The stress-acceleration hypothesis of nightmares (Nielsen, 2017) stipulates that individuals with frequent nightmares have better access to memories—including dreams—originating in the infantile amnesia period than do individuals without nightmares. This was tested on an available sample of 17,014 participants who estimated their current nightmare frequency and dated their earliest remembered dreams. One-way analyses of variance with 10 levels of Dream-Age (1–10 years) as independent variable and log nightmare recall as the dependent measure were computed for all early dreams combined and, separately, for those who remembered only positive or negative early dreams. An earliest dream from the infantile amnesia period was recalled by 4.63% of participants. A main effect for Dream-Age (p < .0000001) confirmed that these participants had more current nightmares. The effect was also seen for both emotionally positive and negative early dreams, suggesting a general change in early memory access. Four themes accounted for most (40.2%) of the earliest dreams recalled—being chased (14.0%), falling (11.4%), flying (9.4%), and encountering an evil force (5.3%)—and were interpretable as consistent with Freud’s claim that such dreams arise from early infantile experiences. Results support the stress-acceleration hypothesis of nightmares, which stipulates that a foreshortening of the infantile amnesia period contributes to nightmares by increasing access to intense primordial feelings and memory fragments that are normally forgotten because of infantile amnesia processes. (PsycINFO Database Record (c) 2017 APA, all rights reserved)(image)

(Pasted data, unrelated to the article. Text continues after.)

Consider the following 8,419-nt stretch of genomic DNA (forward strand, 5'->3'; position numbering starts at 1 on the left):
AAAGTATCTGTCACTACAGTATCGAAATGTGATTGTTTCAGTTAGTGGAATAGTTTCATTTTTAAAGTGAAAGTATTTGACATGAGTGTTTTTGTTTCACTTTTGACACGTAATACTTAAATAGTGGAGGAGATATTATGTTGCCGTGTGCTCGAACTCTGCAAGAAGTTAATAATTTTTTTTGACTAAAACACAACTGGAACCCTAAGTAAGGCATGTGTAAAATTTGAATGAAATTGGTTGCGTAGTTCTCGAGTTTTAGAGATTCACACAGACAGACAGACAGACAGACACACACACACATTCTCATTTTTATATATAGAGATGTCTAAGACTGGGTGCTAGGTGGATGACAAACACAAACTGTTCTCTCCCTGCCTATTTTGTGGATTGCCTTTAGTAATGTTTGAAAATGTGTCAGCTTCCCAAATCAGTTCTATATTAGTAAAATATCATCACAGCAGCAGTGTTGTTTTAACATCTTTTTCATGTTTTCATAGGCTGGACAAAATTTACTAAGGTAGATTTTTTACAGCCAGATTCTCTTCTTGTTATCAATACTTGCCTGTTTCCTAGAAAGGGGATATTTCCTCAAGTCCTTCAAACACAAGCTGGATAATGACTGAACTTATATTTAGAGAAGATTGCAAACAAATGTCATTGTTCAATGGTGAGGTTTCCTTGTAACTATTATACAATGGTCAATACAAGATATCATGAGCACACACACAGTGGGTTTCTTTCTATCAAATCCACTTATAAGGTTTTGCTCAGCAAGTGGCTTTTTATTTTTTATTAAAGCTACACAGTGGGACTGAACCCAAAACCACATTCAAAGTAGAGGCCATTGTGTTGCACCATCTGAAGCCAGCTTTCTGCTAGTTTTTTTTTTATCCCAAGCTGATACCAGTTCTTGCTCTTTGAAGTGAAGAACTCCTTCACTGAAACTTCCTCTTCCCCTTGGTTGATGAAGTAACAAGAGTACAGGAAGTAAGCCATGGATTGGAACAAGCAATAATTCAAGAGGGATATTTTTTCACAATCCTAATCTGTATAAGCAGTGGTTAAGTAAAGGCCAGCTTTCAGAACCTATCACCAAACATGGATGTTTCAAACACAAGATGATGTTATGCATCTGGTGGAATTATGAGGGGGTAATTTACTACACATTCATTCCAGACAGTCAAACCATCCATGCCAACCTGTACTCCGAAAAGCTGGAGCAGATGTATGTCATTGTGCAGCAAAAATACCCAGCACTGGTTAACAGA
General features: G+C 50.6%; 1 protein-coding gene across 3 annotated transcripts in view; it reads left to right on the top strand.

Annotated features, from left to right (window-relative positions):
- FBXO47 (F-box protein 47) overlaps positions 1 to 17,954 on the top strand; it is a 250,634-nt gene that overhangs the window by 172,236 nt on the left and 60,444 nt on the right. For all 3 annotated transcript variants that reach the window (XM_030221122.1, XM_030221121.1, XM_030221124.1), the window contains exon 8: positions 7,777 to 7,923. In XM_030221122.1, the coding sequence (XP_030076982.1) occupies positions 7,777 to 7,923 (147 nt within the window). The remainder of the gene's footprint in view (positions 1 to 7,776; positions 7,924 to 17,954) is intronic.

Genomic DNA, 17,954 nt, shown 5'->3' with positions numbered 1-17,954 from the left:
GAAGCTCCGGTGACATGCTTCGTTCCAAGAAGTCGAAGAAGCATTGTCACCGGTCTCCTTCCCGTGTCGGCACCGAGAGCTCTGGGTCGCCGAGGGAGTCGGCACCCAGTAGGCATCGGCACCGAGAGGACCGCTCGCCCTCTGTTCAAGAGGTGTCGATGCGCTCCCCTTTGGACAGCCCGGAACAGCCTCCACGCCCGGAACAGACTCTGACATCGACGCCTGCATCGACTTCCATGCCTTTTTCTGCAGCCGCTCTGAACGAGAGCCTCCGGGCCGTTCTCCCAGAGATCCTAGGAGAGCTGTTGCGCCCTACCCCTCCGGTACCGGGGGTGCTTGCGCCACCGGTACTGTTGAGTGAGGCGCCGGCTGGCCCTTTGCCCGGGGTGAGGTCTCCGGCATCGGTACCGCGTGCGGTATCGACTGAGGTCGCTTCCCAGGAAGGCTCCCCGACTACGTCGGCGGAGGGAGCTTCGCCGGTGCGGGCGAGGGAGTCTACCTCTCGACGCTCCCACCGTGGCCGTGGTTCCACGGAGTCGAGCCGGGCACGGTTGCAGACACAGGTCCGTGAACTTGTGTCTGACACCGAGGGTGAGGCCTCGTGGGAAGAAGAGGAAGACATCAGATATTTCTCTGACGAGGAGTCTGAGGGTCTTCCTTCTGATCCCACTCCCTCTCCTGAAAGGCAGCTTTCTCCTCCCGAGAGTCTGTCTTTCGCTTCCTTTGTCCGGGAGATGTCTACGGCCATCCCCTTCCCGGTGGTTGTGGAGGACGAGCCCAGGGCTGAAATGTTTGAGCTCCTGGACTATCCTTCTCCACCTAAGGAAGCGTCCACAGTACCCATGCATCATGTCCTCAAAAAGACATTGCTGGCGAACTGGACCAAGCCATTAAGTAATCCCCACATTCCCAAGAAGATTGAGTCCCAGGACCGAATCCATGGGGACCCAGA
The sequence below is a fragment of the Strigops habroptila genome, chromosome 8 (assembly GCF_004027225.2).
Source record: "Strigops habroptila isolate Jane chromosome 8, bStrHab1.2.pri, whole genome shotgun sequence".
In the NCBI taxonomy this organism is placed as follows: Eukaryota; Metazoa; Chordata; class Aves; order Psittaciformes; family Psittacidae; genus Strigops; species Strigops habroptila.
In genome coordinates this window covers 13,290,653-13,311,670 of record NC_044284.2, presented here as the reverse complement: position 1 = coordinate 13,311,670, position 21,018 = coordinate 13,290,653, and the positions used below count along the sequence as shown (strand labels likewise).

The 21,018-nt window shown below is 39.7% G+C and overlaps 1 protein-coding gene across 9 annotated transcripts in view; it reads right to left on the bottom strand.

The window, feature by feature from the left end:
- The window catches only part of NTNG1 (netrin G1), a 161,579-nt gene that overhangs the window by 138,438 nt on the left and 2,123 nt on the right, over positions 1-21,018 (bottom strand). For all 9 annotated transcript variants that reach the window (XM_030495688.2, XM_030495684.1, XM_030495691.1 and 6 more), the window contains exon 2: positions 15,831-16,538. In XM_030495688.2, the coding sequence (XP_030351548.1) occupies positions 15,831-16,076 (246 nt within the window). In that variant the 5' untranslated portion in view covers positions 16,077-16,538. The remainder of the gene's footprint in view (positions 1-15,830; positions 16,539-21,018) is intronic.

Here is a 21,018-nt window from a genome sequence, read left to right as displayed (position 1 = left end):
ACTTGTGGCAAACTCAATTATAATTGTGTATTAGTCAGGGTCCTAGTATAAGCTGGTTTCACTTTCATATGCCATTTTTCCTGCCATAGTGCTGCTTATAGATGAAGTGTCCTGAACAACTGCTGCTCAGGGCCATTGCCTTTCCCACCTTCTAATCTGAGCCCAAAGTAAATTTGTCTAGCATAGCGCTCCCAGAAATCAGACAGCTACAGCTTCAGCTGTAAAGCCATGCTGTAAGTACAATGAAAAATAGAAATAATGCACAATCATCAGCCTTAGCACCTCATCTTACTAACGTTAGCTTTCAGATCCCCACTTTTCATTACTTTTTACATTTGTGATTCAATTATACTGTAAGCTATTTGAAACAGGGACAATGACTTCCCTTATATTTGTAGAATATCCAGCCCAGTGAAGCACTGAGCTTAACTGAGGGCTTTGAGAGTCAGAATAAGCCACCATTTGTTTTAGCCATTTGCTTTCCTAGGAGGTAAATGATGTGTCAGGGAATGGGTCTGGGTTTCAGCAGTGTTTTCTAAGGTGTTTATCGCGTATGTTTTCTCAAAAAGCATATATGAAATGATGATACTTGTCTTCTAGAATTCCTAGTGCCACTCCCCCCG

Experiences of nursing students regarding sexual dreams.